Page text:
The Food That Made Me


I’ve been doing more cooking in my time away from work. As I look down at my hands as they chop and mix and stir and scoop, I think about my mother. Our hands are identical. And I remember the food that made me. The weird combinations. The standard weekly suppers (we never called it dinner) and the special occasion foods. The smells, the presentation, the tastes and textures. All of it has become a comfort to me as I recharge and repair my soul and drop out for a little bit. I’m now my mother’s daughter, more than ever.

Pizza With Tunafish

Friday nights were for pizza and tunafish. I would make the tunafish and prepare the iceberg lettuce leaves on a plate while my mother or father went to pick up the pizza a few blocks away at Two Tony’s Pizza. The pizza was always plain and the craziest the tunafish ever got was onion and garlic powder. We’d make little roll-ups of tunafish and lettuce and then eat the pizza. Before lettuce boats were a no-carb and trendy form of food delivery, that oval orange kitchen table is where the action was. We don’t order pizza very often nowadays, but when we do…I’m that little tunafish mixing girl all over again.

Spaghetti With Salmon Pancakes

Canned salmon mixed with matzah meal and pan fried in an inch of vegetable oil. The fried fish smell was unmistakable, combined with the garlic and onion laden spaghetti sauce. My mother’s hands always smelled of these powdered ingredients as she instinctually checked our foreheads and cheeks for temperatures throughout the day. I made salmon pancakes last week. I baked them in the oven with a healthy spritz of cooking spray. And I ate them alongside Miriam and her spaghetti. When she asked me what I was eating, I strategically told her it was “a different kind of pancake.” She ask to try and I gave her a healthy forkful, trying to hide my excitement at her curiosity. Her review? “Tastes kinda good but also kinda disgusting.” I thanked her for trying and went back to this sense memory of a meal, feeling a soft pat on my back from my mother.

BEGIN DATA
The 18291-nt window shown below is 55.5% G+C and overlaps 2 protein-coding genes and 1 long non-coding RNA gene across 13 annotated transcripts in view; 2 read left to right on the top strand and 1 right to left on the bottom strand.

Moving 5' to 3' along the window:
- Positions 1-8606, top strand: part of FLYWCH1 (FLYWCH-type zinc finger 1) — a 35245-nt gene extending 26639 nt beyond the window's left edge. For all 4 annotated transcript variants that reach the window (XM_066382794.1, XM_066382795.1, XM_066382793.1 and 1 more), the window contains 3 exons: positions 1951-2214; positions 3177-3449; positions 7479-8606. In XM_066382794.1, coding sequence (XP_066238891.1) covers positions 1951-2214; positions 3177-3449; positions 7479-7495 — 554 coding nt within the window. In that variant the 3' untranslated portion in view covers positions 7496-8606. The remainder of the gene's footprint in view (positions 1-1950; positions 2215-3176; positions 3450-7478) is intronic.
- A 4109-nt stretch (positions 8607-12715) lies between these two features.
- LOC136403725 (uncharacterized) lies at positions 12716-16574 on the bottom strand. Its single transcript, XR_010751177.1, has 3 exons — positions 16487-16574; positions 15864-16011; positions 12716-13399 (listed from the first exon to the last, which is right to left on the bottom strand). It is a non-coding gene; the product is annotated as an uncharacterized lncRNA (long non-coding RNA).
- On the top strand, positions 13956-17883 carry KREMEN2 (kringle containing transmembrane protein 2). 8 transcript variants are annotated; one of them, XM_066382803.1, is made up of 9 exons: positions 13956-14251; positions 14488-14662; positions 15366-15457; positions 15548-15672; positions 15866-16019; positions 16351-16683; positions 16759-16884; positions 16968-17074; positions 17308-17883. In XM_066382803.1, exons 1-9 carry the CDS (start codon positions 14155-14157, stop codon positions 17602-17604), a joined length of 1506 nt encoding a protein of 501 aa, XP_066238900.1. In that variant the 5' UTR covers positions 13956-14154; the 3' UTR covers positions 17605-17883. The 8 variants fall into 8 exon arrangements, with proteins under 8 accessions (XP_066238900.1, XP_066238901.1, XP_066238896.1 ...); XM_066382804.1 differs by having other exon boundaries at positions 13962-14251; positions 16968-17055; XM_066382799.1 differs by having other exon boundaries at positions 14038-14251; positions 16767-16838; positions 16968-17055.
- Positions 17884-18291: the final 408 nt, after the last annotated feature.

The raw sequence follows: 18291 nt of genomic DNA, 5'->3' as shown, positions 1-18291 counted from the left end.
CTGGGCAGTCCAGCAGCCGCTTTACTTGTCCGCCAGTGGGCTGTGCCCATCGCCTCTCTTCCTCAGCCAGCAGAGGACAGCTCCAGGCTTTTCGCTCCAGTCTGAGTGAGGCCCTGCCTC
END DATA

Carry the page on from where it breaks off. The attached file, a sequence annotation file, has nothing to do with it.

My mother’s stuffing was the stuff(ing) of dreams. I was the crusher. A big stainless steel bowl with a hand crushed sleeve of saltines and a whole box of corn flakes, crushed but not pulverized. Onions, cooked in the frying pan until crispy and blackened, eggs, and the ever present vegetable oil were added and I mixed it all with a giant spoon. The raw stuffing was fantastic and often my mother threw caution to the wind as we enjoyed the raw egg mixture together. It was the 70’s and life was simple.


Mishmosh night was when my mother was a little extra frazzled with us four kids. All cooked in one pan with easy ingredients, only now do I realize why mishmosh night was said with breathless relief when we asked our mother “what’s for supper?” Chopped beef, a can of chopped tomatoes, tomato sauce, frozen peas, frozen corn, chopped onions, and healthy dose of garlic and onion powder. Minute Rice was expertly prepared as the base and supper was served.

Chocolate Pudding 

Is there anything better than chocolate pudding? How those little rectangular boxes turned into that bowl of pudding was sorcery in my mind. My mother had an electric hand mixer, but these past few weeks, I’ve used a simple wire whisk. The aggressive whisking motion makes my shoulder hurt. But the pudding begins to thicken and turn the most perfect shade of brown. I could hear my mother yelling for me to come lick the electric beaters. What  a selfless invitation, I thought to myself, as I licked my wire whisk.

There was matzah brei on Saturday mornings and French Toast on Sundays. Polaner All-Fruit jelly was the game changer with French Toast. It felt fancy. And the pineapple Polaner jelly was often used on Breyer’s chocolate ice cream. Trust me. Try it.

There was meatloaf so dense, it stood up and walked right into my mouth. Covered in ketchup, my meatloaf now is airier, made of turkey and eggs. There was chicken soup with matzah balls. There was way too much dill and celery, but with every spoonful I engineered around the seaweed as I called it, the matzah balls made up for it all. She would shout from the kitchen as she spooned out each bowl of soup…”How many balls??” All of us kids giggled over our mother saying “balls” and I wished to myself I could have just a bowl full of balls with a little soup added in. Because more is more when it comes to matzah balls.

And those foods that made us will always bring us right back to those moments. All the weird combinations, all the edible family secrets, all the flavors and smells that have brought us to our complicated adult lives. And that’s precisely when those memories are the strongest.




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